The city of Early will become the new home of the Ranger College School of Cosmetology once its lease ends at its current location in downtown Brownwood.

City of Early Administrator Tony Aaron said the school of cosmetology would move to Early Boulevard, adjacent to Weekly Watson’s once its current lease expires.

“Ronald Gee’s development, which is right next to Weekly Watson’s, he has a lease agreement with Ranger College,” Aaron said. “They are going to move their cosmetology training over there. That’s in downtown Brownwood and they’re going to move it out there.”

Aaron estimated the college currently serves 80 students and will move its classes to the former location of Alliance Ambulance, Inc. Although public colleges and universities are typically considered a not-for-profit, Aaron said the city of Early will receive additional revenue as a result of the move.

“They’re taking the whole space. That’s going to be their cosmetology school,” Aaron said. “It’s going to be a lot of students, a lot of traffic. There are some sales taxes that comes with that and property tax because they don’t own the business. There is a lot going on there. They will take anybody that walks off the street and I know there are some nursing homes that take their clients their to get hair cuts.”

Mayor Robert Mangrum said he is pleased to see another business decide to call Early home and hopes Ranger College enjoys the upgraded amenities.

“It’s a step up for them. That building is more than 100 years old,” Mangrum said.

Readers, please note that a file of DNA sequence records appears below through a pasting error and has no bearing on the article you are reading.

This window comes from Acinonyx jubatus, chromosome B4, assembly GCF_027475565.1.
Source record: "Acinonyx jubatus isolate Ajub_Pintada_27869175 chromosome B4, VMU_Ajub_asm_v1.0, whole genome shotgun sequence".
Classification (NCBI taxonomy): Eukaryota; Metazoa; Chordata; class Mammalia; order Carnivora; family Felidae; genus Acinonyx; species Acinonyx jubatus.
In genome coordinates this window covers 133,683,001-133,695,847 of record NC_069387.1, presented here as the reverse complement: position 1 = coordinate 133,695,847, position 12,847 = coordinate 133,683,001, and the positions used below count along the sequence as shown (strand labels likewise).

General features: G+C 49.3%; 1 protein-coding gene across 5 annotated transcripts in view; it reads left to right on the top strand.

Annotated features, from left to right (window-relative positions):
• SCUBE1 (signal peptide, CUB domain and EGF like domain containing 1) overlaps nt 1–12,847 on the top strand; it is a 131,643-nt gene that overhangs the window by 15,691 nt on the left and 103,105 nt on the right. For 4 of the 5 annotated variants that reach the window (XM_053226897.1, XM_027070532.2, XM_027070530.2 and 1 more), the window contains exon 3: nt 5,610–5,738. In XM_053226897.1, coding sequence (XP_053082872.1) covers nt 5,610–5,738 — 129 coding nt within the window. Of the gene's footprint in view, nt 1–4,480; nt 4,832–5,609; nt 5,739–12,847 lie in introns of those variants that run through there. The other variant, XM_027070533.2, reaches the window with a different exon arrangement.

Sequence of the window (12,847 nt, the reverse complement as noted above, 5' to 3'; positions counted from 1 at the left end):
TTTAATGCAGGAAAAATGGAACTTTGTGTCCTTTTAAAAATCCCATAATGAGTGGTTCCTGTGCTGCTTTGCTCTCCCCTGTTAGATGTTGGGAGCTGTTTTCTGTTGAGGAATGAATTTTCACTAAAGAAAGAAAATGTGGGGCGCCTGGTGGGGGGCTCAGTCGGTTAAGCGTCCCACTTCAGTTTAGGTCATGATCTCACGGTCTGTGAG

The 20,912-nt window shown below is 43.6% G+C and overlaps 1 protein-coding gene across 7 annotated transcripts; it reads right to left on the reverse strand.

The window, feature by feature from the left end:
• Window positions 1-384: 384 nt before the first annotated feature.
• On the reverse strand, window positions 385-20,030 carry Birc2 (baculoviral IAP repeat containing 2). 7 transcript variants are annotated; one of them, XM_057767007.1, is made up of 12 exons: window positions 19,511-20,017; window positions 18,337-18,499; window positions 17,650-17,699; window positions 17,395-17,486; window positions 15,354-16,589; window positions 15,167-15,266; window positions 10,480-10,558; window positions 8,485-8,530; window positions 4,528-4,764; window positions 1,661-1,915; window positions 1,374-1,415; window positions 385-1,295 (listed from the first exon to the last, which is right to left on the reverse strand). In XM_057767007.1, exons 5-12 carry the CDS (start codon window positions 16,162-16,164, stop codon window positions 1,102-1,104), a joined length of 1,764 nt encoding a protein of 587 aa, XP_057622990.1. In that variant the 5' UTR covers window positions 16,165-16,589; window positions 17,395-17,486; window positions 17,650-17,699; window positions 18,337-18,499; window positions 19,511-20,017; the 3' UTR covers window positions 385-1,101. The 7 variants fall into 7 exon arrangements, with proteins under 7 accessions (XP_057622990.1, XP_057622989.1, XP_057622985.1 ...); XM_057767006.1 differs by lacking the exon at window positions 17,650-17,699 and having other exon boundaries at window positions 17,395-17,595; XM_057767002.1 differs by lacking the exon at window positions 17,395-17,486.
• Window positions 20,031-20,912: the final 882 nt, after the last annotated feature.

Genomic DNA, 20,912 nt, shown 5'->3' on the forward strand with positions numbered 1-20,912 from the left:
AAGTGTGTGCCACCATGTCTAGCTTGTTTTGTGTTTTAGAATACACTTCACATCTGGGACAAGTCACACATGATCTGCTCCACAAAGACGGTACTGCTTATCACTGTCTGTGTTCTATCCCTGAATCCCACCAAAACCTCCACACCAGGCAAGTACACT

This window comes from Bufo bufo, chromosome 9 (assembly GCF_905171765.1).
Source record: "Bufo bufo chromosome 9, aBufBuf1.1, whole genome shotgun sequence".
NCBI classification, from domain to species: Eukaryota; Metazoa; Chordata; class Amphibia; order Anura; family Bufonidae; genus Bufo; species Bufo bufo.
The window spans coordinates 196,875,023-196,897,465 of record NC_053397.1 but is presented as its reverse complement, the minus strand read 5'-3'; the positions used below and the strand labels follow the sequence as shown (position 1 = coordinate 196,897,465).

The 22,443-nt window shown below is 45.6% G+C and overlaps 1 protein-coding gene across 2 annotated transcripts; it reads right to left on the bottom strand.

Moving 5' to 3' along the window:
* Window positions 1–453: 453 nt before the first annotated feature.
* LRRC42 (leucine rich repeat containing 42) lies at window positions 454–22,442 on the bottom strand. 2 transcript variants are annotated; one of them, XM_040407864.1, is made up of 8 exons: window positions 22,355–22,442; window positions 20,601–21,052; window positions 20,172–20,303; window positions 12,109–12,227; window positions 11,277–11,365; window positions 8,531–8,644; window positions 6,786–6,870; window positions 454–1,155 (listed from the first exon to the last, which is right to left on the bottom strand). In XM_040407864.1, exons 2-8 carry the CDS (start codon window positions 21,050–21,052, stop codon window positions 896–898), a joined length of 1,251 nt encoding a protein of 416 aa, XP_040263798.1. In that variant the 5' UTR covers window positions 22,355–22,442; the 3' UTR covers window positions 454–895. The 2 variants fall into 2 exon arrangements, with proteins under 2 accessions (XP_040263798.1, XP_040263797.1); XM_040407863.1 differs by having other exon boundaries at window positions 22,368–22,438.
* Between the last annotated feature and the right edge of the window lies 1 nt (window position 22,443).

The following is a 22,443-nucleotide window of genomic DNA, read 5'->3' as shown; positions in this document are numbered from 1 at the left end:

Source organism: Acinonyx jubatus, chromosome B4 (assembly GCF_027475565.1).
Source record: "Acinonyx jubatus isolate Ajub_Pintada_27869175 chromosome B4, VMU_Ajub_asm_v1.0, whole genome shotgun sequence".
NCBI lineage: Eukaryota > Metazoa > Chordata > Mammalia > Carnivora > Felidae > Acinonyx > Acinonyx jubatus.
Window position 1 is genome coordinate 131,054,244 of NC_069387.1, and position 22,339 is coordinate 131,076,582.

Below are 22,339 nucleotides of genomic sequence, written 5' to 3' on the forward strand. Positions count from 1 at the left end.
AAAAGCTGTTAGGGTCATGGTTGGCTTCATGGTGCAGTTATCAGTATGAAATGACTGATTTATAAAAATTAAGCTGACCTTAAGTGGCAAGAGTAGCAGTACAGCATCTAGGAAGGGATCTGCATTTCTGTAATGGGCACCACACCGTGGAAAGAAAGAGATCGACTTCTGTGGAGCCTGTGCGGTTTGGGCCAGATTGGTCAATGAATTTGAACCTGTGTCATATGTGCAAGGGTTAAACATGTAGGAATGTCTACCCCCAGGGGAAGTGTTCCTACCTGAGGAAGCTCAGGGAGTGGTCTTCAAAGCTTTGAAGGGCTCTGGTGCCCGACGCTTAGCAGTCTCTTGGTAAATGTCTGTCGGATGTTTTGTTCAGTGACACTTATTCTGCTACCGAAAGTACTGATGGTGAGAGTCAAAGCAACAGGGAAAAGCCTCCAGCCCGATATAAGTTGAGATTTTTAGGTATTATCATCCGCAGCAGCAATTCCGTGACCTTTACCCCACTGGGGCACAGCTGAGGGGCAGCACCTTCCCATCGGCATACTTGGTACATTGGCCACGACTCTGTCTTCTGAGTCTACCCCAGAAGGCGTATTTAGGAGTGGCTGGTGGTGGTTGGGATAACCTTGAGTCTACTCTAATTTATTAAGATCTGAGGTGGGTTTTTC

While excited to get another revenue generator within city limits, Aaron seemed equally excited to announce the city’s progress on its wastewater treatment plant. In April the city opened its new $6 million wastewater treatment plant. At the time of its opening, Aaron estimated the wastewater treatment plant would save Early $1,000 per day by treating its own wastewater instead of having the city of Brownwood treat it, as Early had previously done. The new facility is also unique in that the treated water is not redistributed into a local body of water. Instead, it will go to water a city-owned hayfield, which Aaron announced the city is in the final step in finalizing an agreement.

“We plowed it under just before we got the rain so it did really, really well,” Aaron said. “… We will be going back, probably, in the first part of September, plow it one more time to get the seed bed ready, then fertilize with probably a winter crop and come back and run a field cultivator over that.”